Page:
More than 200 people will come together April 24 - 26 to gain support, fellowship and encouragement at MADD Canada's National Conference for Victims for Impaired Driving. 

With a network of caring professionals and supportive peers, victims and survivors of impaired driving will gain information and insight to help them cope with their grief and recovery following tragic, life-altering experiences.

"For victims of impaired driving, this conference offers a warm, supportive environment where no one is judging them or their grieving processes" said MADD Canada National President Angeliki Souranis. "Here, they find kinship, understanding and a wealth of information and resources that they can use to forge their own individual healing journeys." 

Keynote addresses and workshops scheduled for this year's conference include: survivor loss and adversity; injured victims and their caregivers sharing their experiences and coping strategies; parenting after a loss; understanding the criminal justice system and civil law; and coping with anger.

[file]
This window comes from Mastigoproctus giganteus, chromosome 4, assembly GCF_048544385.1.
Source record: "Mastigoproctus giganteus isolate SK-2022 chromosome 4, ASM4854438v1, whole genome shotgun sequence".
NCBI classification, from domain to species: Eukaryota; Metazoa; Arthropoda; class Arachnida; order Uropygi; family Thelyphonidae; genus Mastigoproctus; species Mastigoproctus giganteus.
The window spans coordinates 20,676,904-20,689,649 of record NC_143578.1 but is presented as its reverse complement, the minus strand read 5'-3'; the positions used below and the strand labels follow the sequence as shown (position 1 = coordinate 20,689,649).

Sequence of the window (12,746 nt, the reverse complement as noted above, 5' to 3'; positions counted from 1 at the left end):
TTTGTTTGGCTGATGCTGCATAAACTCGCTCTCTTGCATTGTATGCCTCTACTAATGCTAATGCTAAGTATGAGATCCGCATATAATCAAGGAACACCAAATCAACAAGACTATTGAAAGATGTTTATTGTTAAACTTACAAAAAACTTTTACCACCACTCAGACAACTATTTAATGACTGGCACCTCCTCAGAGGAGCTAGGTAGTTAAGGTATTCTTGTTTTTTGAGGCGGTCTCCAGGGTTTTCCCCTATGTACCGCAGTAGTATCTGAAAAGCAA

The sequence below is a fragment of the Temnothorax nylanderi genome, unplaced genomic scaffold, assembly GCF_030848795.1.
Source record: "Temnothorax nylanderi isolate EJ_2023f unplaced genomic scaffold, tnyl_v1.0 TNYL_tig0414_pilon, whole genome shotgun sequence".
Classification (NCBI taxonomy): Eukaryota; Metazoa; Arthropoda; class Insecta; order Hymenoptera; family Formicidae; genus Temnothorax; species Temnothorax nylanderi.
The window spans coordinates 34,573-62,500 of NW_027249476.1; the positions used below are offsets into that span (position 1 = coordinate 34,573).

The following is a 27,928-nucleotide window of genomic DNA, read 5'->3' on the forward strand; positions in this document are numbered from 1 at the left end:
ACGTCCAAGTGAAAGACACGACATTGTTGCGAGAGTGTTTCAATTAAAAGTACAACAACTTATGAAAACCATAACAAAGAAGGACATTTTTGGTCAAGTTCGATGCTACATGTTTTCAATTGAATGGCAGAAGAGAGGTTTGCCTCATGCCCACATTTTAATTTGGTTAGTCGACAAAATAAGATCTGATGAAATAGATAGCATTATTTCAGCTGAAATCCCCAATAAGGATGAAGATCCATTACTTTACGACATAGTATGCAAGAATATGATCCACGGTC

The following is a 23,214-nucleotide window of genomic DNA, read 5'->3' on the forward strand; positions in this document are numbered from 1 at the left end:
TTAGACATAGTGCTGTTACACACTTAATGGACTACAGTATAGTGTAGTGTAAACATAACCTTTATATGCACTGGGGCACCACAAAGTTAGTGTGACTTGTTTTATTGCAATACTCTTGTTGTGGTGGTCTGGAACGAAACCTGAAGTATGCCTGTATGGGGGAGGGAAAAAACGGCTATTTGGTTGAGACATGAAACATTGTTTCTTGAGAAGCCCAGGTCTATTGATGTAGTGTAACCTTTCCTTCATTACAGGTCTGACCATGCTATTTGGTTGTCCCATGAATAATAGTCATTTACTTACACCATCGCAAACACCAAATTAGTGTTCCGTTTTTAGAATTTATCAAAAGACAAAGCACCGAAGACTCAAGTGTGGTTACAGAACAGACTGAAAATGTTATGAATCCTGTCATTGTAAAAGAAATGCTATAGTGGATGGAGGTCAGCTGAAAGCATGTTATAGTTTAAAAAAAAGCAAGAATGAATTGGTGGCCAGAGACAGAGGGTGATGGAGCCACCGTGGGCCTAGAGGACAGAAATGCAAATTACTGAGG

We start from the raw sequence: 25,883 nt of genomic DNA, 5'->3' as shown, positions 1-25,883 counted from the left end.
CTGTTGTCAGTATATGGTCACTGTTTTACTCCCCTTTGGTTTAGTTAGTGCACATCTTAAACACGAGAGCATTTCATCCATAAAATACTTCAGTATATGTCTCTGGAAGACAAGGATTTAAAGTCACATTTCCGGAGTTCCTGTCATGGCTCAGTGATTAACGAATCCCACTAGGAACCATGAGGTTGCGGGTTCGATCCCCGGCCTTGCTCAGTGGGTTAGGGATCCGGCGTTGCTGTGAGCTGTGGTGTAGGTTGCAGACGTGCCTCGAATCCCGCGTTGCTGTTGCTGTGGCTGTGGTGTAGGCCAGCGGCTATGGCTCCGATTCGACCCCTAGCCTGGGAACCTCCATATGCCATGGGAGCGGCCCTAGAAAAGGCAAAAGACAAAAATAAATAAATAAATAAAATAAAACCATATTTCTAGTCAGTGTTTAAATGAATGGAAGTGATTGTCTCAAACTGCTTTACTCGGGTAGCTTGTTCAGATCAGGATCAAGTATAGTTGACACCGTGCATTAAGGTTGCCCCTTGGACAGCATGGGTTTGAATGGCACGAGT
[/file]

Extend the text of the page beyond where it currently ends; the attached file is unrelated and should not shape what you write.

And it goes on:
The conference also has a specialized program of sessions and activities for young victims of impaired driving, aged 15 to 25.

On Saturday, April 25, from 7:30 to 9 p.m., delegates gather together for a moving candlelight ceremony to remember loved ones who have been killed and acknowledge injuries sustained in impaired driving crashes. Photos of victims/survivors are shown, a tribute is read and a candle is lit for each victim/survivor. 

To learn more about the conference, visit: 

With an average of 4 Canadians killed and 175 injured in impaired driving crashes every day, the need to offer support and services to victims/survivors is crucial. Supporting victims/survivors is MADD Canada's top priority. With volunteer-driven groups in more than 100 communities across the country, MADD Canada offers: grief and bereavement support; support through the criminal justice system; assistance with victim impact statements; help with understanding victims' rights; a lending library; brochures, community referrals; and trained victim service volunteers.


Last updated on: 2015-04-27 | Link to this post